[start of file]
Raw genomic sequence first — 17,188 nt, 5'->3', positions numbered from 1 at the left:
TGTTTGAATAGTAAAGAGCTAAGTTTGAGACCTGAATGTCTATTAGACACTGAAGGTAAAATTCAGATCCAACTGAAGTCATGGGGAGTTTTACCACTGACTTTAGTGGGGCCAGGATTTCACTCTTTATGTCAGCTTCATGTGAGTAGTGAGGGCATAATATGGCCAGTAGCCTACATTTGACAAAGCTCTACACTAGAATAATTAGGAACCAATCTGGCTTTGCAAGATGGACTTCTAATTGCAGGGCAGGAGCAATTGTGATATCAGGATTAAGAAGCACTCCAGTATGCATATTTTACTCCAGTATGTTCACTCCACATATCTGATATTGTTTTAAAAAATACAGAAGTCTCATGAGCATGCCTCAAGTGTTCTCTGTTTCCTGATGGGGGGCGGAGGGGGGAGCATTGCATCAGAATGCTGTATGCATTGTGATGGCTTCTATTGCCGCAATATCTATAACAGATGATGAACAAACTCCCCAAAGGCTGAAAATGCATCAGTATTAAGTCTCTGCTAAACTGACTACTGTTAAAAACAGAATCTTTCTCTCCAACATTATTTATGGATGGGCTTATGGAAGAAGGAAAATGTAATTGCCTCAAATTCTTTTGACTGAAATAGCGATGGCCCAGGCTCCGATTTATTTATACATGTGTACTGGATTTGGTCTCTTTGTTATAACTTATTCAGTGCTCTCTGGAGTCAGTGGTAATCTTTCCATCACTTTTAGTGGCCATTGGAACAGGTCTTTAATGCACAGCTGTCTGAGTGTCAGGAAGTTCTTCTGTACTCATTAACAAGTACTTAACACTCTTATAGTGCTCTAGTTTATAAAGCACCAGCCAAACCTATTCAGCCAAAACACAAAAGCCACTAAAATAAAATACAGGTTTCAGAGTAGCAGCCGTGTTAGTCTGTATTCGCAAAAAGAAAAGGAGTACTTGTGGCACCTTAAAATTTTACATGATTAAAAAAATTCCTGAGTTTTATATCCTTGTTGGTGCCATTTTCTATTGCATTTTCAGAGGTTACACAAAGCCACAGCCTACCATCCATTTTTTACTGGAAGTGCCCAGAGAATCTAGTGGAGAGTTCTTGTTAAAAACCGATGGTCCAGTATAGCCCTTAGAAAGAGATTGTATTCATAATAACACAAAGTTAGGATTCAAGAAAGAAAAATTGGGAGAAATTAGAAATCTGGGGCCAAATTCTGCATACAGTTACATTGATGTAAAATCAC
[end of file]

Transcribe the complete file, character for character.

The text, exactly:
Raw genomic sequence first — 17,188 nt, 5'->3', positions numbered from 1 at the left:
TGTTTGAATAGTAAAGAGCTAAGTTTGAGACCTGAATGTCTATTAGACACTGAAGGTAAAATTCAGATCCAACTGAAGTCATGGGGAGTTTTACCACTGACTTTAGTGGGGCCAGGATTTCACTCTTTATGTCAGCTTCATGTGAGTAGTGAGGGCATAATATGGCCAGTAGCCTACATTTGACAAAGCTCTACACTAGAATAATTAGGAACCAATCTGGCTTTGCAAGATGGACTTCTAATTGCAGGGCAGGAGCAATTGTGATATCAGGATTAAGAAGCACTCCAGTATGCATATTTTACTCCAGTATGTTCACTCCACATATCTGATATTGTTTTAAAAAATACAGAAGTCTCATGAGCATGCCTCAAGTGTTCTCTGTTTCCTGATGGGGGGCGGAGGGGGGAGCATTGCATCAGAATGCTGTATGCATTGTGATGGCTTCTATTGCCGCAATATCTATAACAGATGATGAACAAACTCCCCAAAGGCTGAAAATGCATCAGTATTAAGTCTCTGCTAAACTGACTACTGTTAAAAACAGAATCTTTCTCTCCAACATTATTTATGGATGGGCTTATGGAAGAAGGAAAATGTAATTGCCTCAAATTCTTTTGACTGAAATAGCGATGGCCCAGGCTCCGATTTATTTATACATGTGTACTGGATTTGGTCTCTTTGTTATAACTTATTCAGTGCTCTCTGGAGTCAGTGGTAATCTTTCCATCACTTTTAGTGGCCATTGGAACAGGTCTTTAATGCACAGCTGTCTGAGTGTCAGGAAGTTCTTCTGTACTCATTAACAAGTACTTAACACTCTTATAGTGCTCTAGTTTATAAAGCACCAGCCAAACCTATTCAGCCAAAACACAAAAGCCACTAAAATAAAATACAGGTTTCAGAGTAGCAGCCGTGTTAGTCTGTATTCGCAAAAAGAAAAGGAGTACTTGTGGCACCTTAAAATTTTACATGATTAAAAAAATTCCTGAGTTTTATATCCTTGTTGGTGCCATTTTCTATTGCATTTTCAGAGGTTACACAAAGCCACAGCCTACCATCCATTTTTTACTGGAAGTGCCCAGAGAATCTAGTGGAGAGTTCTTGTTAAAAACCGATGGTCCAGTATAGCCCTTAGAAAGAGATTGTATTCATAATAACACAAAGTTAGGATTCAAGAAAGAAAAATTGGGAGAAATTAGAAATCTGGGGCCAAATTCTGCATACAGTTACATTGATGTAAAATCAC